In a sign of how the technology is developing in cancer treatment, there have been several announcements in recent months that point to progress being made. At the end of last year, Moderna and Merck were able to post positive data from a phase 2b trial, where a cancer vaccine was tested alongside Merck’s Keytruda (pembrolizumab). The combination treatment was found to reduce the risk of death or disease progression by 44% when compared to treatment with Keytruda alone in patients with high-risk melanoma.
In a sign of how much interest Merck has in this potential combination, the company paid $250 million to take up the option to jointly develop and commercialise the mRNA vaccine created by Moderna. If the results in the phase 2b trial can be replicated in later-stage trials, it is clear to see why Merck is prepared to pay to gain greater access to the treatment. Keytruda is already Merck’s biggest selling treatment and, according to Evaluate, the checkpoint inhibitor is set to be the biggest selling individual product in 2023, with estimations of global sales reaching almost $25 billion. Combining Keytruda with Moderna’s cancer vaccine could see the efficacy of the treatment boosted in further treatment areas, solidifying its position at the top of the sales pyramid.
How soon is now?
It is not just companies eyeing the potential for mRNA cancer vaccines. At the beginning of this year, the UK government announced a partnership with BioNTech, which added to a previous agreement with Moderna to construct a manufacturing facility for mRNA vaccines. The deal with BioNTech saw the UK government secure access for 10,000 patients to receive personalised cancer therapies. The therapies will be provided as part of clinical trials through to 2030, but the partnership also contains a provision for this to be extended into commercial therapies, if BioNTech receives an approval during this period. According to the partners, the aim is for the first cancer patient to be treated in the second half of 2023.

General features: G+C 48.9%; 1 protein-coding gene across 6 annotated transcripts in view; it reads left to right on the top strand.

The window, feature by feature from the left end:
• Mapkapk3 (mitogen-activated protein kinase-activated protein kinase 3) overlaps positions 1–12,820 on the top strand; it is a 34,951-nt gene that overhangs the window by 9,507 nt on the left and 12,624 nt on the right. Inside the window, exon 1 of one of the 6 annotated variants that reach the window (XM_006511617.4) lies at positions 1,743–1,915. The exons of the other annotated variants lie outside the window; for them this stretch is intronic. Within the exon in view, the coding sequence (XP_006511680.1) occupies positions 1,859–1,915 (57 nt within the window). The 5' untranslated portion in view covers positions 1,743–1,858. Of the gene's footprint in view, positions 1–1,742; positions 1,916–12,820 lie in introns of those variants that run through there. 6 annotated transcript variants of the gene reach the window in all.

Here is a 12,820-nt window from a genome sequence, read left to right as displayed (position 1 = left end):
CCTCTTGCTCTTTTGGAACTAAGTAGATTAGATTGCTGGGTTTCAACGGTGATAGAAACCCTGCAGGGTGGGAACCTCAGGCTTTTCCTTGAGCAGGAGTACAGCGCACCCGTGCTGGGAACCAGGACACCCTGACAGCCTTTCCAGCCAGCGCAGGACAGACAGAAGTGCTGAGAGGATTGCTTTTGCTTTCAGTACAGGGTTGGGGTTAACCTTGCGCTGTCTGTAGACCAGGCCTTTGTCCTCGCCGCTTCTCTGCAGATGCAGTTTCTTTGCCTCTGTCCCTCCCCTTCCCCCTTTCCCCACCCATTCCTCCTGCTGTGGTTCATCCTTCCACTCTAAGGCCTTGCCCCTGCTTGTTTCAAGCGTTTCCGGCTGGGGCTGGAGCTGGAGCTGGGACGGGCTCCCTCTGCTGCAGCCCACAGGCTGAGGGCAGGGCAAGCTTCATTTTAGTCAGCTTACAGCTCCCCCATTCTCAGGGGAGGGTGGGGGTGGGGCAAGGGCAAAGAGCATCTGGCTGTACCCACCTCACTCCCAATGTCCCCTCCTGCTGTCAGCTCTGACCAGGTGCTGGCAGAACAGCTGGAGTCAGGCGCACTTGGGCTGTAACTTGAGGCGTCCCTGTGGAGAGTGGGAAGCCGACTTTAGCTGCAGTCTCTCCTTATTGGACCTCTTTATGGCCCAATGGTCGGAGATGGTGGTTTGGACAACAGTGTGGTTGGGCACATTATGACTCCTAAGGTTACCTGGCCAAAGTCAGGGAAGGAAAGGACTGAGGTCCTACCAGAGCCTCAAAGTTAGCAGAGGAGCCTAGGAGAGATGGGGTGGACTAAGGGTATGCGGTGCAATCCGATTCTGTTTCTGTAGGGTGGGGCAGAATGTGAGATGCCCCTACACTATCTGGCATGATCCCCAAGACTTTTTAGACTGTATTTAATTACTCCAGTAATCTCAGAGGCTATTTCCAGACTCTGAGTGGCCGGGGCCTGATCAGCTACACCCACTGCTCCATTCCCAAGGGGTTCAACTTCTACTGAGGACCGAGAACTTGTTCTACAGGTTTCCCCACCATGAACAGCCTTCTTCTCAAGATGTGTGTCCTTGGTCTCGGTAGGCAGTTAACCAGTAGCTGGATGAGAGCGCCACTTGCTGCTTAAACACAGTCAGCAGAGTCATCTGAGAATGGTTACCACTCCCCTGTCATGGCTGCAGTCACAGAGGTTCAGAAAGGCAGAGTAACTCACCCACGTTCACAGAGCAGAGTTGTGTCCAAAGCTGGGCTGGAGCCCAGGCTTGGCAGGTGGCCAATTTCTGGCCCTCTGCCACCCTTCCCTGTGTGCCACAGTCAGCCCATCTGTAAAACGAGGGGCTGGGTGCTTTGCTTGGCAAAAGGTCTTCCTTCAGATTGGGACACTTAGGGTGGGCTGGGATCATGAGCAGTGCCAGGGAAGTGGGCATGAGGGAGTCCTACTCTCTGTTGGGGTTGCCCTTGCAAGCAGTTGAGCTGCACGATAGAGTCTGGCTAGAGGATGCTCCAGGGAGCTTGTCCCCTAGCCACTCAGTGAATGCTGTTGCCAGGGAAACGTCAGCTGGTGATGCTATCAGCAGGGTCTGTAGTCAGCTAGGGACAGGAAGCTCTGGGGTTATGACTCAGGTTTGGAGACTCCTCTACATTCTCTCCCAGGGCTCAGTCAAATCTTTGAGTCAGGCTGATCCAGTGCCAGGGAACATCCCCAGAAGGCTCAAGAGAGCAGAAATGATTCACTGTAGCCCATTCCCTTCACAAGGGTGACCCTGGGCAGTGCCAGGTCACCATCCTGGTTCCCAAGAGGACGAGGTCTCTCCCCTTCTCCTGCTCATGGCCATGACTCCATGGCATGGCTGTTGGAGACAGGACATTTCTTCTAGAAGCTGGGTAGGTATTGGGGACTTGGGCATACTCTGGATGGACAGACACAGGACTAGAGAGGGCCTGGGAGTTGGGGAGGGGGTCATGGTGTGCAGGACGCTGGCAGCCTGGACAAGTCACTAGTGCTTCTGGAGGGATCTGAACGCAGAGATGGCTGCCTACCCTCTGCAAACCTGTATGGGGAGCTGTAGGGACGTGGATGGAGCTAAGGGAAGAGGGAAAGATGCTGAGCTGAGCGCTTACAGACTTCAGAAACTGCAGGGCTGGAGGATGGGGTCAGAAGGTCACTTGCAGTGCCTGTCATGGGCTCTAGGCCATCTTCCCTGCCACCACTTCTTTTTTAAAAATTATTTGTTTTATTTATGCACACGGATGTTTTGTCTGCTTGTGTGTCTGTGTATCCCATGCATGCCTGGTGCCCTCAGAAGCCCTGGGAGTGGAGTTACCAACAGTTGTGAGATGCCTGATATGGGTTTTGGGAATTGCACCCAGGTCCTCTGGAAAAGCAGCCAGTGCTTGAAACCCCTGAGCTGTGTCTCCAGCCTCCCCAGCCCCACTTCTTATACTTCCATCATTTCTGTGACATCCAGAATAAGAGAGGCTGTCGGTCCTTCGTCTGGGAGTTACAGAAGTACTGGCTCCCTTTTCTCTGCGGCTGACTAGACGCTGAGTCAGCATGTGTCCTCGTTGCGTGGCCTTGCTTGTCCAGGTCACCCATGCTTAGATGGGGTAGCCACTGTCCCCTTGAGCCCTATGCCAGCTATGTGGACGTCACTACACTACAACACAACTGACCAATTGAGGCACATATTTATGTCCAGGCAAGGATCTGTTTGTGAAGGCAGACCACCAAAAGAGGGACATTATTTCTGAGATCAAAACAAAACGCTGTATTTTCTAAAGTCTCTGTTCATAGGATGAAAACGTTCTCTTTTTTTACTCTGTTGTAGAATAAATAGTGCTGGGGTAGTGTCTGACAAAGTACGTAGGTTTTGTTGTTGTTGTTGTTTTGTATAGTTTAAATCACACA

“The UK successfully delivered COVID-19 vaccines so quickly because the National Health Service, academia, the regulator, and the private sector worked together in an exemplary way. This agreement is a result of the lessons learnt from the COVID-19 pandemic, as we all experience that drug development can be accelerated without cutting corners if everyone works seamlessly together towards the same goal,” stated Ugur Sahin, CEO of BioNTech, on the value of the partnership.
More than speeding access and development of mRNA cancer therapies, BioNTech will also invest in an R&D hub in Cambridge, UK, and set up a regional headquarters in London. For the UK, this means the establishment of mRNA expertise within the country, particularly within the biotech hub in Cambridge, which could pay dividends in the years to come. The government’s decision to sign a 10-year alliance with Moderna to develop a manufacturing centre in the UK, capable of producing 250 million vaccine doses per year, also points to the country foreseeing a big future for the therapeutic area in the coming years.
The next stage for the technology will be the same step that both Moderna and BioNTech took during the pandemic – receiving an approval for an mRNA vaccine outside of COVID-19. If either company can prove efficacy in phase 3 trials, the investment and interest in the area will grow exponentially. Moderna and Merck plan to initiate a phase 3 study in melanoma during 2023, and to “rapidly expand to additional tumour types,” suggesting it might not be long before the industry has an answer to whether mRNA treatments can become a real part of cancer treatment.